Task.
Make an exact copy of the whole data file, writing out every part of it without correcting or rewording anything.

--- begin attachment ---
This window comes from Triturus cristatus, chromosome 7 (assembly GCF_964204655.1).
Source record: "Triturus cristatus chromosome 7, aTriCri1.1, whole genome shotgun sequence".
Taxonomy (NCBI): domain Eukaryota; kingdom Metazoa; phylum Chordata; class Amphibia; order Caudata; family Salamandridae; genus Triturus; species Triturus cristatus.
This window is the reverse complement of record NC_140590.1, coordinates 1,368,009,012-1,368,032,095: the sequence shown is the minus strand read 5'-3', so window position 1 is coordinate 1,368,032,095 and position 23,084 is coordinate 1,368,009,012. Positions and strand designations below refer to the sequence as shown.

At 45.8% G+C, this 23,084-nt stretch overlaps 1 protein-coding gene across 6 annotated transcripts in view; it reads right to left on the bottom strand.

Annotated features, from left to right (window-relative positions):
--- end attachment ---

This window comes from Triturus cristatus, chromosome 7 (assembly GCF_964204655.1).
Source record: "Triturus cristatus chromosome 7, aTriCri1.1, whole genome shotgun sequence".
Taxonomy (NCBI): domain Eukaryota; kingdom Metazoa; phylum Chordata; class Amphibia; order Caudata; family Salamandridae; genus Triturus; species Triturus cristatus.
This window is the reverse complement of record NC_140590.1, coordinates 1,368,009,012-1,368,032,095: the sequence shown is the minus strand read 5'-3', so window position 1 is coordinate 1,368,032,095 and position 23,084 is coordinate 1,368,009,012. Positions and strand designations below refer to the sequence as shown.

At 45.8% G+C, this 23,084-nt stretch overlaps 1 protein-coding gene across 6 annotated transcripts in view; it reads right to left on the bottom strand.

Annotated features, from left to right (window-relative positions):